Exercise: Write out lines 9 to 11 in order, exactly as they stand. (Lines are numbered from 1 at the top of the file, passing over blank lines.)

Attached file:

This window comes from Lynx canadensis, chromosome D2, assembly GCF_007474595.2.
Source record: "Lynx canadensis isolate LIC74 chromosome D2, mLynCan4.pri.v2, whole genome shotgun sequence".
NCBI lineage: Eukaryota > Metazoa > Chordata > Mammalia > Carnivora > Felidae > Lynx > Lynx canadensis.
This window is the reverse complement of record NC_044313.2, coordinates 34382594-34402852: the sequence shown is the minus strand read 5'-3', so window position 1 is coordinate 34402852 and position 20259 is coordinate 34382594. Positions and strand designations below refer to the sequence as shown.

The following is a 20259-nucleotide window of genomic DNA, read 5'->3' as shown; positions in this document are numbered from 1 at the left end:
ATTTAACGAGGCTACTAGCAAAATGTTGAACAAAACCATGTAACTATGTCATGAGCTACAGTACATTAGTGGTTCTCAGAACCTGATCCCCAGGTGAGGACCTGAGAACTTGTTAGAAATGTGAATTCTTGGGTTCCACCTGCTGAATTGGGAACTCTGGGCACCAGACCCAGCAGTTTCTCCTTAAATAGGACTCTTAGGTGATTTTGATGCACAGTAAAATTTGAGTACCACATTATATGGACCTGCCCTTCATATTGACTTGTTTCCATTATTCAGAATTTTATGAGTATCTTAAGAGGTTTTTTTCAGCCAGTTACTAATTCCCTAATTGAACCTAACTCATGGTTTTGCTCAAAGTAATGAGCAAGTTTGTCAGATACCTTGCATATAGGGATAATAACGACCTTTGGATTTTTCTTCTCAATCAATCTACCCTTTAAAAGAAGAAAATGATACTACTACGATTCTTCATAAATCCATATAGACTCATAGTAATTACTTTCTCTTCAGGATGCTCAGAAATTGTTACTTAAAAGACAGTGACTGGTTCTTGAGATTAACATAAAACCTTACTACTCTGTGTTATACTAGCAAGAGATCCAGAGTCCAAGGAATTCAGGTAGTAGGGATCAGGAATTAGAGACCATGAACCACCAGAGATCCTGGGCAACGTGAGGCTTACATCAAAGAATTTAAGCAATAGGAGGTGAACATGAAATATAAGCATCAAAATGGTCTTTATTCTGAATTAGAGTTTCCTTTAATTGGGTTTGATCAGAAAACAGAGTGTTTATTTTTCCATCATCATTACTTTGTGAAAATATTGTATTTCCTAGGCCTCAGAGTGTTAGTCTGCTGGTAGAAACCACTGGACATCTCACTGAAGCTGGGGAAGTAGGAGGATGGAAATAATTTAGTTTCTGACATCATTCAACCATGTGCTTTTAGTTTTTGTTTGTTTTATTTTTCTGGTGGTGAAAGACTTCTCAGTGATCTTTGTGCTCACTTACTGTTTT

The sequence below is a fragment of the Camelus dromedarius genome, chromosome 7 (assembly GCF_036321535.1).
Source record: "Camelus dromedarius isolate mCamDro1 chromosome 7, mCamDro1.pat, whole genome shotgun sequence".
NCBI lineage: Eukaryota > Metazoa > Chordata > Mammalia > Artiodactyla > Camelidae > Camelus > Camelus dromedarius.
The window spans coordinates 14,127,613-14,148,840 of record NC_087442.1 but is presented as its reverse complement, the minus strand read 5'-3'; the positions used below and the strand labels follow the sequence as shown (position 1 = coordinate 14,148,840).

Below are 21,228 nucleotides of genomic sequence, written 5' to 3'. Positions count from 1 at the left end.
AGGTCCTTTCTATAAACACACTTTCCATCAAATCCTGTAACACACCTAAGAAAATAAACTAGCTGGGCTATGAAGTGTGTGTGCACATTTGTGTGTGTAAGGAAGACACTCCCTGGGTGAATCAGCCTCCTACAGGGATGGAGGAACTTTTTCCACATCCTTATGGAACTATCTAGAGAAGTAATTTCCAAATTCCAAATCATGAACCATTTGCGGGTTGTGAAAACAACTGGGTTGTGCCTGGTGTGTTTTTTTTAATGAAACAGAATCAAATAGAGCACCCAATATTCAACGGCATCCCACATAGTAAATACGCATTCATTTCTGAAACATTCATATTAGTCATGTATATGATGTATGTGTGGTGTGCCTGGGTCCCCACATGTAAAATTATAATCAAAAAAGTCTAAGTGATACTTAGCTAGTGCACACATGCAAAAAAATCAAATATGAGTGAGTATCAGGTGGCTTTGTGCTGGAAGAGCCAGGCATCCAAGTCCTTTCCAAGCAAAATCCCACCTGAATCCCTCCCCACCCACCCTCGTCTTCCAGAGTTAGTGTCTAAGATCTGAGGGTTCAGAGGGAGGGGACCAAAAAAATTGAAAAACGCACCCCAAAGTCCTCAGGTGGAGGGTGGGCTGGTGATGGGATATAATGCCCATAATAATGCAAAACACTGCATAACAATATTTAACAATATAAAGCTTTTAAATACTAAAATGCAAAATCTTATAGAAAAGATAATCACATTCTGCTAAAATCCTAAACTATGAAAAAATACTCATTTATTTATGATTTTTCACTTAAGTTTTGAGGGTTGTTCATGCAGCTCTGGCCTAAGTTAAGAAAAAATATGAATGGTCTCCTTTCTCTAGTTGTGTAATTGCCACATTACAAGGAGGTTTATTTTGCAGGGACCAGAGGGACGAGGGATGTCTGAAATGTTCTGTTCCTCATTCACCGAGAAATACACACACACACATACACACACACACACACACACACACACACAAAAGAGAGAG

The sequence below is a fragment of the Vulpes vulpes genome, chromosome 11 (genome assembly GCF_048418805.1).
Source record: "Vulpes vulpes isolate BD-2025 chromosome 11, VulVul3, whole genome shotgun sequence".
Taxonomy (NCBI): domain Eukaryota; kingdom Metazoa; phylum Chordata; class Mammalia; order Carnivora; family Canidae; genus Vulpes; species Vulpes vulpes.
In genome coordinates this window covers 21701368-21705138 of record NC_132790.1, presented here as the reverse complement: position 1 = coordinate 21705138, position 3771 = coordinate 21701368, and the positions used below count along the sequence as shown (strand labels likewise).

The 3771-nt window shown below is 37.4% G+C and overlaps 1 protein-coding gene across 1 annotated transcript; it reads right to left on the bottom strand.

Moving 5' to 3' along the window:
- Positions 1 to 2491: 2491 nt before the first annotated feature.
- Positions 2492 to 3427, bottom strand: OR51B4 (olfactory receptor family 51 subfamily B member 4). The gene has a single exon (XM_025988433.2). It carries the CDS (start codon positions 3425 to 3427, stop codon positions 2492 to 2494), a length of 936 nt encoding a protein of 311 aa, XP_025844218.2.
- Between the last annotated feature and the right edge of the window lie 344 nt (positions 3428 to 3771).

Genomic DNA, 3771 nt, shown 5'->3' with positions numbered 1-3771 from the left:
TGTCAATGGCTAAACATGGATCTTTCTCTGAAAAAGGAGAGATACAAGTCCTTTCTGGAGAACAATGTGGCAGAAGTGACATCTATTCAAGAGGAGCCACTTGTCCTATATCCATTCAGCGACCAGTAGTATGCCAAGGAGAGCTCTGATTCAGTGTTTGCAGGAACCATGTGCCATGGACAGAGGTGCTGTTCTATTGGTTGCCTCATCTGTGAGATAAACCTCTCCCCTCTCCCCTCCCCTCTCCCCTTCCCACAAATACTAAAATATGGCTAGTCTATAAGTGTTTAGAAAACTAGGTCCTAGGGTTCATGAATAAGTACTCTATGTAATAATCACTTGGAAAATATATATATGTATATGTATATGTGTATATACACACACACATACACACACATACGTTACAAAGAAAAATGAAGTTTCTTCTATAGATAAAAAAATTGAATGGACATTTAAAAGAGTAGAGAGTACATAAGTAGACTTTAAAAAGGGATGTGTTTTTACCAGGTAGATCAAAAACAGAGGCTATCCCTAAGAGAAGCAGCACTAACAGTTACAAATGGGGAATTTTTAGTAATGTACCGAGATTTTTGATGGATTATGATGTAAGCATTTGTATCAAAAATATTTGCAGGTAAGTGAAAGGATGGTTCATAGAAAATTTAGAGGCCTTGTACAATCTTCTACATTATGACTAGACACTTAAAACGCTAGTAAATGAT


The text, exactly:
NCBI lineage: Eukaryota > Metazoa > Chordata > Mammalia > Artiodactyla > Camelidae > Camelus > Camelus dromedarius.
The window spans coordinates 14,127,613-14,148,840 of record NC_087442.1 but is presented as its reverse complement, the minus strand read 5'-3'; the positions used below and the strand labels follow the sequence as shown (position 1 = coordinate 14,148,840).

Below are 21,228 nucleotides of genomic sequence, written 5' to 3'. Positions count from 1 at the left end.